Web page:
While investor attention often focuses on carbon emissions, local pollutants are also important components of many firms’ environmental damages.
Environmental, social, and governance (ESG) concerns have become increasingly important drivers of investor behavior, and a range of indices seek to guide this investment by tracking firms’ performance on each dimension of sustainability. Measures of firms’ carbon emissions are often cited in this context. In Measuring Firm Environmental Performance to Inform Asset Management and Standardized Disclosure (NBER Working Paper ), finds that metrics that incorporate firms’ emissions of local pollutants as well as of carbon dioxide (CO2) provide a more accurate assessment of environmental impacts and also have greater predictive power for financial outcomes.
Muller defines an index of environmental performance based on firms’ total pollution damages across eight pollutants: three greenhouse gases — CO2, methane, and nitrous oxide — and five local air pollutants — fine particulate matter, sulfur dioxide, nitrogen oxides, volatile organic compounds, and ammonia. Local pollutants are dwarfed in volume by carbon emissions, but their high per-ton health risks make them important components of many firms’ environmental damages.
He then estimates this index for US utilities using facility-level emissions data collected by the Environmental Protection Agency in 2014 and 2017. To calculate firms’ total pollution damages, he first calculates each pollutant’s impacts on health and well-being in dollar terms. For greenhouse gases, these damages equal the social cost of carbon multiplied by firms’ carbon emissions. For local air pollutants, emissions damages are estimated using an integrated assessment model that translates emissions data into county-level pollution concentrations, converts these concentrations into excess mortality using epidemiological dose-response functions, and then values excess deaths using estimates of the willingness to pay for mortality risk reductions.
Finally, Muller converts firm-specific pollution damages into an index of relative pollution intensity by dividing each utility’s share of the industry’s total pollution damages by its share of the industry’s total market capitalization. In 2014, this metric ranged from 0.06 for American Water Works — its share of industry pollution damages was less than one-tenth of its share of industry market capitalization — to 5.81 for NRG Energy, a firm with a pollution damage share roughly six times greater than its market value share.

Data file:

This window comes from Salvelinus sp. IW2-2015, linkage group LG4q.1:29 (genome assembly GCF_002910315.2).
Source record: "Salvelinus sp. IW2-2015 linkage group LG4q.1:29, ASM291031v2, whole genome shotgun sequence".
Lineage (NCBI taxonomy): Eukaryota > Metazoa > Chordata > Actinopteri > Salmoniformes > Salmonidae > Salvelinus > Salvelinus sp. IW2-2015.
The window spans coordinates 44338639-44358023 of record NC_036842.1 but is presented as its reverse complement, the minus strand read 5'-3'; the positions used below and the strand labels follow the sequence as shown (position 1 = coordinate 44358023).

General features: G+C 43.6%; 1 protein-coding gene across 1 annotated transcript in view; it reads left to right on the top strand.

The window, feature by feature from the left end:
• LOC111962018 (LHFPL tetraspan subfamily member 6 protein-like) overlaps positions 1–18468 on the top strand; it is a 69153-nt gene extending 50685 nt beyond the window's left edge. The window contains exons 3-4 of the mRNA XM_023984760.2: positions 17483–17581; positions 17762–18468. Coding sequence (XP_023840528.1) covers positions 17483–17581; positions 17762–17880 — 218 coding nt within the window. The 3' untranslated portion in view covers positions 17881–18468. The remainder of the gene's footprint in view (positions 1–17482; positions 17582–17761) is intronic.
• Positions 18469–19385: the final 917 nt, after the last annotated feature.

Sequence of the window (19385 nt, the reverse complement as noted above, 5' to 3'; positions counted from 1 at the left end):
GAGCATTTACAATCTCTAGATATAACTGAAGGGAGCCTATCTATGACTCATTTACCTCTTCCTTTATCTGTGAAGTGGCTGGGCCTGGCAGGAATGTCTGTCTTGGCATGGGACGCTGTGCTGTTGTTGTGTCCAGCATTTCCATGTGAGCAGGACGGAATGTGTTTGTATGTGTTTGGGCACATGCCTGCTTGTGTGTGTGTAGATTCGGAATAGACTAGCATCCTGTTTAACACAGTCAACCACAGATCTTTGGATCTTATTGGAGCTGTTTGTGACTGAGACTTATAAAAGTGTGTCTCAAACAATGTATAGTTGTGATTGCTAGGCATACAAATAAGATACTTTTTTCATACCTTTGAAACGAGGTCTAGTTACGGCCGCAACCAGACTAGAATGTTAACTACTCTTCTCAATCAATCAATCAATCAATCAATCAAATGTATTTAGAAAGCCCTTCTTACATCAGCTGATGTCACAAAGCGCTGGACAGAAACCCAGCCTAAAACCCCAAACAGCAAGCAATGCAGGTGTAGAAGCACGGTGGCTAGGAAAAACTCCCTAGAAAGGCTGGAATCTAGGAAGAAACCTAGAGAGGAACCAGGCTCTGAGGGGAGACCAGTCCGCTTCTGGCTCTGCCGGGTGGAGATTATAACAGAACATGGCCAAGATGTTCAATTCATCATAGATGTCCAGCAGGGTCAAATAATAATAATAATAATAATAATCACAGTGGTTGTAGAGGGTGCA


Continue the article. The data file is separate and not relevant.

The eight-pollutant index reveals trends in utilities’ aggregate environmental impacts that a focus on greenhouse gases alone would not capture. Muller calculates that total pollution damages from utilities fell by about 20 percent annually between 2014 and 2017, almost entirely driven by falling damages from local pollutants. Carbon emissions remained flat over this period.
In addition to providing a more comprehensive picture of firms’ environmental damages, the eight-pollutant score is also more predictive of firms’ financial outcomes during the 2014–17 period than the carbon-only measure.
Muller finds that between 2014 and 2017, firms that became more pollution intensive experienced share price declines. A one-unit increase in the eight-pollutant index value is associated with an 8.6 percent decrease in share price. By comparison, when studied in isolation, a one-unit increase in the carbon emission index was associated with a 5.0 percent decline. Focusing only on the latter would therefore underestimate the impact of firm-level environmental damages on prices.
The eight-pollutant score is also a better predictor of other investment outcomes. For example, firms with increasing pollution intensity between 2014 and 2017 saw larger one-year gains in earnings per share (EPS), and they also saw higher earnings surprises — the gaps between analysts’ earnings forecasts and actual earnings. The eight-pollutant performance metric again predicts future EPS and EPS surprises better than would an index based only on greenhouse gas emissions.
These stronger financial correlations suggest that a multipollutant index of environmental performance incorporates information that a measure focused only on greenhouse gas emissions may omit.
— Lucy E. Page